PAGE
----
In response to Defendants' motions for summary judgment, Plaintiff has offered the "Declaration of Plaintiff Raymond Stacey" and exhibits attached thereto. Stacey's Declaration essentially repeats the allegations in the complaint.*fn2 Conclusory, self-serving affidavits are insufficient to withstand a motion for summary judgment. In order to satisfy the standard for summary judgment "the affiant must ordinarily set forth facts, rather than opinions or conclusions. An affidavit that is 'essentially conclusory' and lacking in specific facts is inadequate to satisfy the movant [or non-movant]'s burden." See Blair v. Scott Specialty Gases, 283 F.3d 595, 608 (3d Cir. 2002) (citation omitted).

Plaintiff has also submitted the complete transcript of the deposition of Raymond Stacey and an Appendix containing, among other exhibits, a state court docket sheet, the City of Hermitage Property Maintenance Code, attorney time sheets, and various letters and newspaper articles. Generalized references to entire deposition transcripts do not satisfy a litigant's burden to oppose a motion for summary judgment. See Barnes Foundation v. Township of Lower Merion, 982 F. Supp. 970, 986 n.9 (E.D. Pa. 1997). In an abundance of caution, the Court has reviewed the entire deposition transcript of Raymond Stacey. Newspaper articles usually constitute inadmissible hearsay which cannot be used to defeat summary judgment. Id. at 996. In Barnes, the Court granted Defendants' motion for summary judgment on a § 1983 conspiracy claim due to Plaintiff's lack of evidence and commented that the record "merely details various stages of a run of the mill land dispute." Id. at 987. The Court commented that municipalities should not have to face a civil rights trial any time a citizen loses a battle in a zoning dispute. Id.

The current status of Plaintiff's evidence is best illustrated by the following quote from Raymond Stacey's deposition testimony (Day 2) at 37, which was submitted by Plaintiff in Plaintiffs' Responsive Concise Statement to Defendants' Concise Statements of Material Fact at 16 (emphasis added): "It was done in secret. I have no idea what went on. That's what a conspiracy is, something done in secret." In a separate Memorandum Opinion and Order, the Court granted Defendants' motions for summary judgment.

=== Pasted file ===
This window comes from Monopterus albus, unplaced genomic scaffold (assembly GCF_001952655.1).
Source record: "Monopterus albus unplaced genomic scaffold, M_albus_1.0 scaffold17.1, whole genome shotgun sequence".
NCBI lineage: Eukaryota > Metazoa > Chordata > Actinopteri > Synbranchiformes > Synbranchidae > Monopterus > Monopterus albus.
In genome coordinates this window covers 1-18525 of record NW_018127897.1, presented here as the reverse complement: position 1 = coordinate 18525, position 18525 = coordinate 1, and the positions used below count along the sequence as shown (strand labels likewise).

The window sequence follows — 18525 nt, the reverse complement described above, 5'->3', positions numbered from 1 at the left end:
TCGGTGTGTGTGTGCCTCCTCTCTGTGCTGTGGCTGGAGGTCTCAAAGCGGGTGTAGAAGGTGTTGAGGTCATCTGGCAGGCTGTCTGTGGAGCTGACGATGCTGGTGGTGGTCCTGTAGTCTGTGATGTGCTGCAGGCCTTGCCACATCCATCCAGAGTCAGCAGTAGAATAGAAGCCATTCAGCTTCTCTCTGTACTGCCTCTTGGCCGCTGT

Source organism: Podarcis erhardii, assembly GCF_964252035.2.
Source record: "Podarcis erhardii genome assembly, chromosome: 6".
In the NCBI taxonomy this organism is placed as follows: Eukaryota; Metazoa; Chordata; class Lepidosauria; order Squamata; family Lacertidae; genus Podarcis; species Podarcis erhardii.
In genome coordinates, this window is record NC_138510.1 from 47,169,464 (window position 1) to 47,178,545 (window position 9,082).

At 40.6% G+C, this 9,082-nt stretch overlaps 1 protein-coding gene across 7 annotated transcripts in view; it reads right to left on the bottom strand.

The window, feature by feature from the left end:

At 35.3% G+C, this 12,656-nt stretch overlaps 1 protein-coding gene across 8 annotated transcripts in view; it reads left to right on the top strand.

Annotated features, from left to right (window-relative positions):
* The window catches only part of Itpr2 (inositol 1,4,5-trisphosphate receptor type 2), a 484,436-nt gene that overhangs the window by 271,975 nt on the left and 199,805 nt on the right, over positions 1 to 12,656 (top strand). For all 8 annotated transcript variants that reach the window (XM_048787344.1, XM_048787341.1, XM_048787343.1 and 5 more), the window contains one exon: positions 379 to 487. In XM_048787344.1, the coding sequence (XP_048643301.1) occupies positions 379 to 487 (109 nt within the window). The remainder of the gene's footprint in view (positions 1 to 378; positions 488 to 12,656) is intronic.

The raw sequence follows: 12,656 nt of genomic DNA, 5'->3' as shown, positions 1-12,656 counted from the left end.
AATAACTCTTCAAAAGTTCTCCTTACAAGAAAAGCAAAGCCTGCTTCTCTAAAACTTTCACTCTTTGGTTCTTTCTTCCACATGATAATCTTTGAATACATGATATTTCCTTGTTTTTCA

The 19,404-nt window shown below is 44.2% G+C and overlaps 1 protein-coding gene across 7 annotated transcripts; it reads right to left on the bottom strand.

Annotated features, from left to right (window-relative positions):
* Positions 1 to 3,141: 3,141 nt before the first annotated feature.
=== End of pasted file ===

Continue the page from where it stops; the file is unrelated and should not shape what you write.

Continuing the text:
City Defendants' Motion for Sanctions

City Defendants seek sanctions against Plaintiff pursuant to Fed. R. Civ. P. 11(b)(1)-(3).

Defendants request that Plaintiff be required to pay their reasonable attorney fees and that Plaintiff be enjoined from additional litigation involving Defendants in connection with matters raised in the Amended Complaint. In essence, Defendants argue that Plaintiff's actions have been motivated by revenge and designed to prolong this litigation in contravention of Fed. R. Civ. P. 1.*fn3 Plaintiff rejected Defendants' Rule 11 "safe harbor" demand, by letter dated December 18, 2008, and has refused to drop the claims.

In opposing sanctions, Plaintiff's counsel argues that the conduct most complained of -- the failure to pursue discovery -- is not governed by Rule 11 because it does not involve a "signed pleading." Counsel further denies that Plaintiff's motives were improper.*fn4

Federal Rule of Civil Procedure 11(b) states, in relevant part (emphasis added):

(b) Representations to the Court. By presenting to the court a pleading, written motion, or other paper--whether by signing, filing, submitting, or later advocating it--an attorney or unrepresented party certifies that to the best of the person's knowledge, information, and belief, formed after an inquiry reasonable under the circumstances:

(1) it is not being presented for any improper purpose, such as to harass, cause unnecessary delay, or needlessly increase the cost of litigation;